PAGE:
LSPs,

   -  selection of FT survival on a per LSP/label basis or for all
      labels on a session,

   -  sequence numbering of LDP messages to facilitate acknowledgement
      and checkpointing,

   -  acknowledgement of LDP messages to ensure that a full handshake is
      performed on those messages either frequently (such as per
      message) or less frequently as in checkpointing,

   -  solicitation of up-to-date acknowledgement (checkpointing) of
      previous LDP messages to ensure the current state is secured, with
      an additional option that allows an LDP partner to request that
      state is flushed in both directions if graceful shutdown is
      required,

   -  a timer to control how long LDP and forwarding state should be
      retained after the LDP session failure, but before being discarded
      if LDP communications are not re-established,

   -  exchange of checkpointing information on LDP session recovery to
      establish what state has been retained by recovering LDP peers,

   -  re-issuing lost messages after failover to ensure that LSP/label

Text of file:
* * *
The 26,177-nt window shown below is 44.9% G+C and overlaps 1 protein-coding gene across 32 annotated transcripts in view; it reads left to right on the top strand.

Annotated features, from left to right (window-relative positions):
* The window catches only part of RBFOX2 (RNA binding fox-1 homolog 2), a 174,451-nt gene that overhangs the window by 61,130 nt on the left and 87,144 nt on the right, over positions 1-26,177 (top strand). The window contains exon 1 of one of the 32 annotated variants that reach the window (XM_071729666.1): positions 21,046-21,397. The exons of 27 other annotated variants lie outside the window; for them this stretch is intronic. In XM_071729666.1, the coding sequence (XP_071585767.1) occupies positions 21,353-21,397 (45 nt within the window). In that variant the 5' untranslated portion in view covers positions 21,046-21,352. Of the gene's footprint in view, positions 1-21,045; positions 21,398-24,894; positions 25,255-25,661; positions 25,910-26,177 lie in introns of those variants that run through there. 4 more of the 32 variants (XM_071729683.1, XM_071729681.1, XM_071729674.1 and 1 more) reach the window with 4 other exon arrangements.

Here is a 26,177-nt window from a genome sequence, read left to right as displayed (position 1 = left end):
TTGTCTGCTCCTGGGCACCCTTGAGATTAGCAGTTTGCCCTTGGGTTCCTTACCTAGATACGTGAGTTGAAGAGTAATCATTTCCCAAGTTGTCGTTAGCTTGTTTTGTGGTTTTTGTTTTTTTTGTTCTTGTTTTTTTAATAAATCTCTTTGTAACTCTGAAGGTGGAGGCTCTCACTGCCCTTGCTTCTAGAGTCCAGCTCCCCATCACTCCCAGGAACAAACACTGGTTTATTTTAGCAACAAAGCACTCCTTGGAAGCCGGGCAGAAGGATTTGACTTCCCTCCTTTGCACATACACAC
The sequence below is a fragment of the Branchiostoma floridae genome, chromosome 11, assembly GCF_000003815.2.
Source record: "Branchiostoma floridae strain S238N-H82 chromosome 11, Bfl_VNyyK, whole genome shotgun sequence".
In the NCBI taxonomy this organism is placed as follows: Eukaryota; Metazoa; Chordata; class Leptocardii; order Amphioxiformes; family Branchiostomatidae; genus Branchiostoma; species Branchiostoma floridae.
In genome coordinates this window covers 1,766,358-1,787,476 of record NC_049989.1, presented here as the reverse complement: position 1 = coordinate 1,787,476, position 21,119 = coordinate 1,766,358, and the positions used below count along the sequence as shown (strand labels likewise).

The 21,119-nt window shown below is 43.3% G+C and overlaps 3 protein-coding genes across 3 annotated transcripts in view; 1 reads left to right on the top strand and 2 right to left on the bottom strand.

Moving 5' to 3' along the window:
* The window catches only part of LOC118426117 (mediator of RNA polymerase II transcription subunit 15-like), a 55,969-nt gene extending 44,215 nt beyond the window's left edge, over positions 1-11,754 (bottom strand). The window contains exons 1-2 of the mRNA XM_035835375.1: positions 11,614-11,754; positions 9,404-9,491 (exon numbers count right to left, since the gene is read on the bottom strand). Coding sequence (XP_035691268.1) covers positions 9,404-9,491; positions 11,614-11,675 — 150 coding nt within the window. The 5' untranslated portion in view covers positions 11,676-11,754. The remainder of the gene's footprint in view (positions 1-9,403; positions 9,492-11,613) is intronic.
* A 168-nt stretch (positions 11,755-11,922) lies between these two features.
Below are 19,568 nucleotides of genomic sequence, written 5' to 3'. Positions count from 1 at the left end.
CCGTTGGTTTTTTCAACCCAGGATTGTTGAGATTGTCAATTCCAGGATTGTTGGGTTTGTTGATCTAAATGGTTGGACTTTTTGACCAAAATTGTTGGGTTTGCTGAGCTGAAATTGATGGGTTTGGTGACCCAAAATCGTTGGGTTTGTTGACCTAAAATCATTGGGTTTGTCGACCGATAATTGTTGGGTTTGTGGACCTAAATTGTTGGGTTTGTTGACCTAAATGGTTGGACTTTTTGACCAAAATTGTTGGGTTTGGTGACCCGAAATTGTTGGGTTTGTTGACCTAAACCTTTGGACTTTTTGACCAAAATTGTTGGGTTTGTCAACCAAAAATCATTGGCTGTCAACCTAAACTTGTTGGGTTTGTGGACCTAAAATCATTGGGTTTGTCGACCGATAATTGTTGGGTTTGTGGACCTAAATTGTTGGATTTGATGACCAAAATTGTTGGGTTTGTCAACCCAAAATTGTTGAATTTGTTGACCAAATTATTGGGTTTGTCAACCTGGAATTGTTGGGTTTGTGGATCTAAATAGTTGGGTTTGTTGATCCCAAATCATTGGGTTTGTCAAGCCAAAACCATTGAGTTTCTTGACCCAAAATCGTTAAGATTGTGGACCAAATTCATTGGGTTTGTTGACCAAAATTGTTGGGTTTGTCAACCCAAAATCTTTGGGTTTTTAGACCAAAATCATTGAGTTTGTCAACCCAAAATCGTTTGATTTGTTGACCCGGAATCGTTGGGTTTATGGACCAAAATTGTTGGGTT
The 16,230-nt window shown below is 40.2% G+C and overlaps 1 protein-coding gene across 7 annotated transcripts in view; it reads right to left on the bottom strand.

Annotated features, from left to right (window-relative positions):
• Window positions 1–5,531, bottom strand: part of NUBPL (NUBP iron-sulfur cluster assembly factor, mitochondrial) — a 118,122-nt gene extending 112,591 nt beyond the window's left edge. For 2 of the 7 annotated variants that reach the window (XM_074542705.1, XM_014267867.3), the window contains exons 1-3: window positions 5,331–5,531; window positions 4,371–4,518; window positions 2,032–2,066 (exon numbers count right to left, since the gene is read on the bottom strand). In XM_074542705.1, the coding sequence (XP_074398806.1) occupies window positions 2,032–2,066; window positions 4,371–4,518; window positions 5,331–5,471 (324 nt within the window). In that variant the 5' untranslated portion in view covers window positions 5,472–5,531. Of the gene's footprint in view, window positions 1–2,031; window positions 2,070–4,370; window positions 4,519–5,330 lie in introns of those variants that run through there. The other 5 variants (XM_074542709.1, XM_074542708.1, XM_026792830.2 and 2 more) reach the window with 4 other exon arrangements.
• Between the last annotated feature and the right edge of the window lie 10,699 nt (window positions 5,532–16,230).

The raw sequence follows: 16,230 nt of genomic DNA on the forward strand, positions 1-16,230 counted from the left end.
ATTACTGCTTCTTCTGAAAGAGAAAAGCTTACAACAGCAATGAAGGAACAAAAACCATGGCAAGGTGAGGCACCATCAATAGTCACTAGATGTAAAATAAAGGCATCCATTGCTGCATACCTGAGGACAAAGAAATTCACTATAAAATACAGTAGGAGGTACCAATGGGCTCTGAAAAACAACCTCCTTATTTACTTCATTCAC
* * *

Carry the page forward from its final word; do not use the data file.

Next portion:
state is correctly recovered after reconnection of the LDP
      session.

   The FT procedures in [RFC3479] concentrate on the preservation of
   label state for labels exchanged between a pair of adjacent LSRs when
   the TCP connection between those LSRs is lost.  There is no intention
   within these procedures to support end-to-end protection for LSPs.

6.  Summary of the Features of LDP Graceful Restart

   LDP graceful restart extensions are defined in [RFC3478].  This
   approach involves:

   -  negotiation between LDP peers of the intent to support extensions
      to LDP that facilitate recovery from failover without loss of
      LSPs,

   -  a mechanism whereby an LSR that restarts can relearn LDP state by
      resynchronization with its peers,

   -  use of the same mechanism to allow LSRs recovering from an LDP
      session failure to resynchronize LDP state with their peers
      provided that at least one of the LSRs has retained state across
      the failure or has itself resynchronized state with its peers,

   -  a timer to control how long LDP and forwarding state should be
      retained after the LDP session failure, but before being discarded
      if LDP communications are not re-established,

   -  a timer to control the length of the resynchronization period
      between adjacent peers should be completed.